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Re: nailing zones in plywood diaphragms

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Roger Turk wrote:
>I don't see why changing the nailing zones of diaphragms would be any 
>different than what is done in changing the spacing of stirrups in concrete, 
>or stiffeners in built-up girders, or discontinuing reinforcing steel, or 
>changing cover plate sizes.  You take the closer spacing/greater capacity 
>requirements out **beyond** the point where larger spacing/less capacity 
>becomes adequate, and repeat as necessary.

I agree the transition should be made beyond where the higher capacity is 
required.  
>At the point that the change is made, the closer spacing/greater capacity 
>elements are already much stronger than is necessary for the force at that 
>location (unless, for example, the change in shear is the result of a 
>concentrated load) and the closer spacing/greater capacity elements are 
>(should be) slightly stronger than is necessary for the force at that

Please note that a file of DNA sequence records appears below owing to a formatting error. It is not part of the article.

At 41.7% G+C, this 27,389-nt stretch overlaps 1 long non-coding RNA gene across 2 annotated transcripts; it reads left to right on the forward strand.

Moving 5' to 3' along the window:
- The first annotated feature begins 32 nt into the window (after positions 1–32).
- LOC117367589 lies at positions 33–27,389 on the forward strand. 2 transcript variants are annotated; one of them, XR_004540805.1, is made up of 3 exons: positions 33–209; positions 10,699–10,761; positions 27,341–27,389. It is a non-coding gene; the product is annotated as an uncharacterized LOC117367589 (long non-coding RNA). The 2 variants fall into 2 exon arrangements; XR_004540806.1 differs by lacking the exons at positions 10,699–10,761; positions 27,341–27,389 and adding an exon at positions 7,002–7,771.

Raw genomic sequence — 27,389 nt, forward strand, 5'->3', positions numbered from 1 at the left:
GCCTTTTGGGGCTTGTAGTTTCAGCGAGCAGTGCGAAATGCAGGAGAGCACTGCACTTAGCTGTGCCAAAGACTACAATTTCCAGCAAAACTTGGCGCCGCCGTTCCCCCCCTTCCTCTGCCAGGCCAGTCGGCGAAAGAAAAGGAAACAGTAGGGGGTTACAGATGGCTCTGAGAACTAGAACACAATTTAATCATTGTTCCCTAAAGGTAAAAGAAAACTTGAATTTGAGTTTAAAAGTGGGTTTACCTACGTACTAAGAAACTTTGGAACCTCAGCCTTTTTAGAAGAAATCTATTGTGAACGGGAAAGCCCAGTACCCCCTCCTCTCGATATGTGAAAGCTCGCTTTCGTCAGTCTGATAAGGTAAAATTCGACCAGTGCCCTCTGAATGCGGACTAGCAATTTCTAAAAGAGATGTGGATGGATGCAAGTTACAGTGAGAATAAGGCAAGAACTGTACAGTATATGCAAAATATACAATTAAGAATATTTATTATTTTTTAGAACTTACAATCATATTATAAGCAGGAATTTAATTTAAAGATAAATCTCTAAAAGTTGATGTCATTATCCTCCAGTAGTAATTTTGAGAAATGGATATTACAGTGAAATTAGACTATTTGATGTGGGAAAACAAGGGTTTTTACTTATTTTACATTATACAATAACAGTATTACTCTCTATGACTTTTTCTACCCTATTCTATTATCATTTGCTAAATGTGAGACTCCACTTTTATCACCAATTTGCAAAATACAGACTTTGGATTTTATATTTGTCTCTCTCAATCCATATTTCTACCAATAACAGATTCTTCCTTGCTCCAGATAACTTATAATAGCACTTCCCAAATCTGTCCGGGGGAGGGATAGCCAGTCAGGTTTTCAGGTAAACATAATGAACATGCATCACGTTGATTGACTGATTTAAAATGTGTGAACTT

>location.  To space nails differently on one side of a plywood joint than on 
>the other side is absurd.

It is NOT absurd to space nails differently on one side of a plywood joint 
than on the other!  This is exactly where the transition should take place.  
If not there, then where?  The next time you have the opportunity to look at 
a large diaphragm you may notice that the transition usually occurs at 
continuous panel joints and along other edges or collector lines.

Making the transition in a logical place provides the builder with accurate, 
precise information and satisfies the engineering requirement accurately and 
precisely.

J. Thomas Jakaby, SE
Jakaby Engineering
San Jose, CA

>Strive for accuracy, and don't worry about precision!

>A. Roger Turk, P.E.(Structural)
>Tucson, Arizona